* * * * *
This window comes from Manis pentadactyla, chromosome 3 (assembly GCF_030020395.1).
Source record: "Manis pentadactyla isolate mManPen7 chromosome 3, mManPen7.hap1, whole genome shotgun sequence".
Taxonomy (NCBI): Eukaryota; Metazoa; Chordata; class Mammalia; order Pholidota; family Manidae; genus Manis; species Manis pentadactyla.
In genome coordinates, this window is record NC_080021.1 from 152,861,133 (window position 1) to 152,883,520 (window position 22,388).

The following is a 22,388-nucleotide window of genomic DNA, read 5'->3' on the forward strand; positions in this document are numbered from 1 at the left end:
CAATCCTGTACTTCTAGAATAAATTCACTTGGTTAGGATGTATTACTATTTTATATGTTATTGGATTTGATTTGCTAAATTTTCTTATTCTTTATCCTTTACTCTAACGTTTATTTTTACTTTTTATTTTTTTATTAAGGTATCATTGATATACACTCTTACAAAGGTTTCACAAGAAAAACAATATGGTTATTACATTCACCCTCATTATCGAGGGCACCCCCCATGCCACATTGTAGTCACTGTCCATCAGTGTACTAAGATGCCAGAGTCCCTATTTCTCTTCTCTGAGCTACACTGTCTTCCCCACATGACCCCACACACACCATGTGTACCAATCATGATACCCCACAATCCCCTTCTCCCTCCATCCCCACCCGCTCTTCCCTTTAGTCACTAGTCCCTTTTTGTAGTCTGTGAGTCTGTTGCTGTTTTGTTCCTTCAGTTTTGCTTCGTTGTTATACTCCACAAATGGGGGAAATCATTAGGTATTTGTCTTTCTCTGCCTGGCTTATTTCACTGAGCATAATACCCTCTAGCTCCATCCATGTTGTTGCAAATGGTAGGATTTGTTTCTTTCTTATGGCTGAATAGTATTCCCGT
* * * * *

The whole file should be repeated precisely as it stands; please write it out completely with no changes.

This window comes from Manis pentadactyla, chromosome 3 (assembly GCF_030020395.1).
Source record: "Manis pentadactyla isolate mManPen7 chromosome 3, mManPen7.hap1, whole genome shotgun sequence".
Taxonomy (NCBI): Eukaryota; Metazoa; Chordata; class Mammalia; order Pholidota; family Manidae; genus Manis; species Manis pentadactyla.
In genome coordinates, this window is record NC_080021.1 from 152,861,133 (window position 1) to 152,883,520 (window position 22,388).

The following is a 22,388-nucleotide window of genomic DNA, read 5'->3' on the forward strand; positions in this document are numbered from 1 at the left end:
CAATCCTGTACTTCTAGAATAAATTCACTTGGTTAGGATGTATTACTATTTTATATGTTATTGGATTTGATTTGCTAAATTTTCTTATTCTTTATCCTTTACTCTAACGTTTATTTTTACTTTTTATTTTTTTATTAAGGTATCATTGATATACACTCTTACAAAGGTTTCACAAGAAAAACAATATGGTTATTACATTCACCCTCATTATCGAGGGCACCCCCCATGCCACATTGTAGTCACTGTCCATCAGTGTACTAAGATGCCAGAGTCCCTATTTCTCTTCTCTGAGCTACACTGTCTTCCCCACATGACCCCACACACACCATGTGTACCAATCATGATACCCCACAATCCCCTTCTCCCTCCATCCCCACCCGCTCTTCCCTTTAGTCACTAGTCCCTTTTTGTAGTCTGTGAGTCTGTTGCTGTTTTGTTCCTTCAGTTTTGCTTCGTTGTTATACTCCACAAATGGGGGAAATCATTAGGTATTTGTCTTTCTCTGCCTGGCTTATTTCACTGAGCATAATACCCTCTAGCTCCATCCATGTTGTTGCAAATGGTAGGATTTGTTTCTTTCTTATGGCTGAATAGTATTCCCGT